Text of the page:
On June 20, the Pennsylvania Supreme Court ruled 4-3 in the case of Shinal v. Toms that doctors have the duty to obtain informed consent from patients and cannot delegate that duty to their staff.
The case arose in November 2007 when Megan Shinal saw Dr. Toms, neurosurgeon and Director of the Department of Neurosurgery at Geisinger Medical Center, for removal of a recurrent, non-malignant tumor from the pituitary region of Shinal’s brain. The growth of the tumor threatened Shinal’s eyesight and could impact her pituitary and hormone function. If left untreated, the tumor would become life threatening.
According to testimony, during a consultation between Dr. Toms and Shinal, they discussed the alternatives, risks, and benefits of total versus subtotal resection of the tumor. Dr. Toms opined that although the less aggressive approach was safer, it would increase the likelihood that the tumor would grow back. However, no decisions were made regarding the surgical approach.
It wasn’t until January 2008 that Shinal met with Dr. Toms’s physician assistant and signed an informed consent form. The form did not address the specific risks of subtotal versus total resection.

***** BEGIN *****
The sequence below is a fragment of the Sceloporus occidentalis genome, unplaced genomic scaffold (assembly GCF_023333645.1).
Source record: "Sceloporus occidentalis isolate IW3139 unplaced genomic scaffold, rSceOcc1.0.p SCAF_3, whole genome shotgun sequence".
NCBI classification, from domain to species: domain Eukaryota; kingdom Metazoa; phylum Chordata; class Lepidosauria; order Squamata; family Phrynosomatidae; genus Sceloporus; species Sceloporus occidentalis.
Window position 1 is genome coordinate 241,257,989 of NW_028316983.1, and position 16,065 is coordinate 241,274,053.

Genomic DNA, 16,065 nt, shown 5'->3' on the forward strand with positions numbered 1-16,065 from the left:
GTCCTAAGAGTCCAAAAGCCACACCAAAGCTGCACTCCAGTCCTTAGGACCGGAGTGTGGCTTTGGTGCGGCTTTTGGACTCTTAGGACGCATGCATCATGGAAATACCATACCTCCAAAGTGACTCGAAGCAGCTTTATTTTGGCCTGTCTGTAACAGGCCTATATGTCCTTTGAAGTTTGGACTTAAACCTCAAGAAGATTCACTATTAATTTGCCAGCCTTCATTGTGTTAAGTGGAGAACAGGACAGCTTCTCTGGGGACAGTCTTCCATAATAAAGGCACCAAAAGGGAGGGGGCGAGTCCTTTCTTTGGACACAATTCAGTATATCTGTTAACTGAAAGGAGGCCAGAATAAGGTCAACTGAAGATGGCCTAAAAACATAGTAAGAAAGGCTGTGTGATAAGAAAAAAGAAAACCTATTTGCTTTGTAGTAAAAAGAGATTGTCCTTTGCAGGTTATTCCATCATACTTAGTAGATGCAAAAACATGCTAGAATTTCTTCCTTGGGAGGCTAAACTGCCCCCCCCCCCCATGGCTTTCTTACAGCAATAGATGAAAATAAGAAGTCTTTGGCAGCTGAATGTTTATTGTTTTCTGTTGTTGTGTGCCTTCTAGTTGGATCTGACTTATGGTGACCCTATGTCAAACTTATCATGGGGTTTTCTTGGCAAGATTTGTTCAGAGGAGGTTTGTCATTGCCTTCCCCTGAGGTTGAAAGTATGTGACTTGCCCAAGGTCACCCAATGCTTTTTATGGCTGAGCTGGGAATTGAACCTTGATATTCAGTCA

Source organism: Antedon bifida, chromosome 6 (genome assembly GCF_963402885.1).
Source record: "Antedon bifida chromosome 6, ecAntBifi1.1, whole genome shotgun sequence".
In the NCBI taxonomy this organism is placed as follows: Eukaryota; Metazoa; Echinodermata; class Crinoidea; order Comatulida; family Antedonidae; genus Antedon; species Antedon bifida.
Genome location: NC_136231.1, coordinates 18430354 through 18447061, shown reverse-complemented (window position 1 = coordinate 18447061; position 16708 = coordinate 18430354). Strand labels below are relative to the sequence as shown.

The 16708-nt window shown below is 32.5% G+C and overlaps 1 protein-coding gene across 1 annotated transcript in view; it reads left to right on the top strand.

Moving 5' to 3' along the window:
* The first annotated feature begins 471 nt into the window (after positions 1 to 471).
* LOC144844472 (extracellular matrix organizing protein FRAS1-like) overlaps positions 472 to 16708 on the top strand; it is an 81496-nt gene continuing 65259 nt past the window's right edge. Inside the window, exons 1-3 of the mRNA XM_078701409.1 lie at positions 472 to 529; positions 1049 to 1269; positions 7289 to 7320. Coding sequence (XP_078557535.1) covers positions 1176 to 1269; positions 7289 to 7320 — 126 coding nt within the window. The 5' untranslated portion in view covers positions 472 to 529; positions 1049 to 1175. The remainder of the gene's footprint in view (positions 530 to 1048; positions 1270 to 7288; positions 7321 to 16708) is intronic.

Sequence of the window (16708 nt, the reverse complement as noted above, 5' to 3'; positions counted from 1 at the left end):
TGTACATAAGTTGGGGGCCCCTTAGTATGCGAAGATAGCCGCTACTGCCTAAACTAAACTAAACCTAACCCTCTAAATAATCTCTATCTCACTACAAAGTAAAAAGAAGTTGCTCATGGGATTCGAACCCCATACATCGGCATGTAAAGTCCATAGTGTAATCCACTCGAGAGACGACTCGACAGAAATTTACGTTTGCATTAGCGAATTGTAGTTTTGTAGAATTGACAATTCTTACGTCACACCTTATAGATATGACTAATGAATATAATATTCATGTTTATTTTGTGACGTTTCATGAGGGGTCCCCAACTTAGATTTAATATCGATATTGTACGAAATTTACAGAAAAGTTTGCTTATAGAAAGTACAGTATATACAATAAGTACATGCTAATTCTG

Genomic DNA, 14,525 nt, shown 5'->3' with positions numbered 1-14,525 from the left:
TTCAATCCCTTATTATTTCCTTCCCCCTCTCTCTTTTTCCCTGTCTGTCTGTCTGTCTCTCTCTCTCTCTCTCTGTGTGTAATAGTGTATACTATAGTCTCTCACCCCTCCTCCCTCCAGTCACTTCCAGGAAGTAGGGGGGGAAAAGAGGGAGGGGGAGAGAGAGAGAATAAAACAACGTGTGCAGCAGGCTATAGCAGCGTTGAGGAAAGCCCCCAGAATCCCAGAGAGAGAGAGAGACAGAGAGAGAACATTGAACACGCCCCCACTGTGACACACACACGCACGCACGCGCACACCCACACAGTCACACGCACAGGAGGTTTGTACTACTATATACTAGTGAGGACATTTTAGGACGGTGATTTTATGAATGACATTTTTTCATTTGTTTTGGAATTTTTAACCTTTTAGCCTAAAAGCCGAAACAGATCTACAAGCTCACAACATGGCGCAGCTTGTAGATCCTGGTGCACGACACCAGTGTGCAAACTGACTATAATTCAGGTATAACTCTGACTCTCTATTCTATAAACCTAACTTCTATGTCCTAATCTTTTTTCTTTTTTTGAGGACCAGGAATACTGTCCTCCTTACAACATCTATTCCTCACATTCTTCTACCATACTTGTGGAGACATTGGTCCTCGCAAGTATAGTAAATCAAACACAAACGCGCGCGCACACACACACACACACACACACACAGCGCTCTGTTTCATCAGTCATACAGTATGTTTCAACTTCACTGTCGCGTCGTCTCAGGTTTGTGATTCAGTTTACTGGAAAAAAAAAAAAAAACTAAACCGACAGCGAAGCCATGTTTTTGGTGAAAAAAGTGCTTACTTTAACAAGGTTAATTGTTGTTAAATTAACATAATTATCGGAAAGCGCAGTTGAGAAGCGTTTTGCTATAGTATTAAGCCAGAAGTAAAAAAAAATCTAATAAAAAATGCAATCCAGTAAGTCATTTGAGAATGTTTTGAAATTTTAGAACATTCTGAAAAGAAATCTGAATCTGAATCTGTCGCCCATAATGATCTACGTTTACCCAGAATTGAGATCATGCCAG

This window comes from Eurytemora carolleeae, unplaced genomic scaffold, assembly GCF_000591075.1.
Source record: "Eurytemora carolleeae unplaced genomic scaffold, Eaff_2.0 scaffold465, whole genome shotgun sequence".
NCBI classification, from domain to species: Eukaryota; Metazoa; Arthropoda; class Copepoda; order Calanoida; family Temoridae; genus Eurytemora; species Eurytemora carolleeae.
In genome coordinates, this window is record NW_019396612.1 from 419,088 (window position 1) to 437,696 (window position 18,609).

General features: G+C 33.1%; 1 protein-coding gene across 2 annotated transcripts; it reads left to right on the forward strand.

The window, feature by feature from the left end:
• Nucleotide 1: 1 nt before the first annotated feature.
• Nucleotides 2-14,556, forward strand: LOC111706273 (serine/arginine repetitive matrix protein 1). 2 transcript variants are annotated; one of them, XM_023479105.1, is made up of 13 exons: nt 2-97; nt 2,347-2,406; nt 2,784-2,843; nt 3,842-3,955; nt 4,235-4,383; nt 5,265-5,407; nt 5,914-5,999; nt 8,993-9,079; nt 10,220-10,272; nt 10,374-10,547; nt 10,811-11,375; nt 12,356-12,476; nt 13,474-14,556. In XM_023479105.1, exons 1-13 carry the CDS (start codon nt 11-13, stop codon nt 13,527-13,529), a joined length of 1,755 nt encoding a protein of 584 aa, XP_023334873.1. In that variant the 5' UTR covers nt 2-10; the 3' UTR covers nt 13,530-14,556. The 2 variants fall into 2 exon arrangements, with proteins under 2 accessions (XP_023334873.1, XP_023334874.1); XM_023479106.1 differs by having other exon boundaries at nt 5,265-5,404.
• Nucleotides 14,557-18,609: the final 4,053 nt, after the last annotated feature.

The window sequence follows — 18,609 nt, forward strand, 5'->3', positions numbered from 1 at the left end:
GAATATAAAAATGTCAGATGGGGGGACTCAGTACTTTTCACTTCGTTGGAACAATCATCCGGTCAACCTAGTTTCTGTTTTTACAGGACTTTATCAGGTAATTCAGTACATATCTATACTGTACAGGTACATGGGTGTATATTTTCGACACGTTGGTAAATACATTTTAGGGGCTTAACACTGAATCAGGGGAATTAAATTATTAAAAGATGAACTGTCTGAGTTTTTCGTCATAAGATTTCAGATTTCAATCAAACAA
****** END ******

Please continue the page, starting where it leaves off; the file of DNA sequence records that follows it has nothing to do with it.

During the operation in late January 2008, Dr. Toms performed an open craniotomy total resection of the brain tumor, during which he perforated Shinal’s carotid artery. This mistake resulted in hemorrhage, stroke, brain injury, and partial blindness.
Writing for the majority in the decision, Justice David N. Wecht said, "The duty to obtain the patient's informed consent belongs solely to the physician." The justice explained that “informed consent requires direct communication between physician and patient, and contemplates a back-and-forth, face-to-face exchange, which might include questions that the patient feels the physician must answer personally before the patient feels informed and becomes willing to consent."
Requiring doctors to obtain informed consent themselves can improve communication between patient and physician prior to surgery and may prevent some of the misunderstandings that lead to the patient assuming more risk than they realized.
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